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Sir Walter Scott's second major work, Marmion: A Tale of Flodden Field, is a narrative poem that tells of both romance and historical events. In the poem, Lord Marmion falls in love with a rich woman, Clara de Clare. In order to make her available to him, Marmion and his mistress Constance de Beverley, develop a plan to get rid of Clara’s fiancé, Sir Ralph De Wilton. The two forge documents indicating him in treason. After the charges against him find him to be guilty, De Wilton tries to defend his honor by the right to combat against Marmion; however, De Wilton loses and must run away to another country.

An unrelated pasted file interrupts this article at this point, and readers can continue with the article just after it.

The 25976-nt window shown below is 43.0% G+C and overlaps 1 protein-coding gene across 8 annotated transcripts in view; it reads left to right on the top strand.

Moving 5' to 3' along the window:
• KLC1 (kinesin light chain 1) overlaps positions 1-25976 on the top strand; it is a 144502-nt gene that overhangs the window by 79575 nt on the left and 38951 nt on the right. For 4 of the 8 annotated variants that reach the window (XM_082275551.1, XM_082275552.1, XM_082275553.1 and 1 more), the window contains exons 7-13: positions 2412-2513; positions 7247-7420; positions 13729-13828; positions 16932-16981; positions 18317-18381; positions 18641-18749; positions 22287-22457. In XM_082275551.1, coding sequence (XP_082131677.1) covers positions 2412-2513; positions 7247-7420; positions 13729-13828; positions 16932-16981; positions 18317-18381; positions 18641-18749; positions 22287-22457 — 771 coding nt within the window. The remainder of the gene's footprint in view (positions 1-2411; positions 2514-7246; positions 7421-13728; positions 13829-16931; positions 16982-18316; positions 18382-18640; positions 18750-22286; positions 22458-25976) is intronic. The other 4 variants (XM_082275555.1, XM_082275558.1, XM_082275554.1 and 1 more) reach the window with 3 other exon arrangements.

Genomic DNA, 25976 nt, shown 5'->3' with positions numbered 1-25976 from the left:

Lord Marmion’s plan unravels as Clara escapes to a convent in order to avoid him. Marmion abandons his mistress. Constance was a nun but she broke her vows to be with Marmion; therefore, she must face her punishment: death. Before the punishment is carried out, being walled up alive, she testifies providing documents that De Wilton is actually innocent.

During this time, De Wilton returns as a pilgrim in disguise and plans his revenge against Marmion. He follows Marmion to Scotland. There, the Earl of Angus has Constance’s documents and exonerates De Wilton. He provides De Wilton with armor to fight Marmion. However, once again a plan is doesn’t work out. Marmion dies on the battlefield fighting in the battle of Flodden Filed before De Wilton can get his revenge.

De Wilton fights honorably and bravely in the battle. He is given back is honor and property and is able to reunite with Clara. They are married and live a happy life.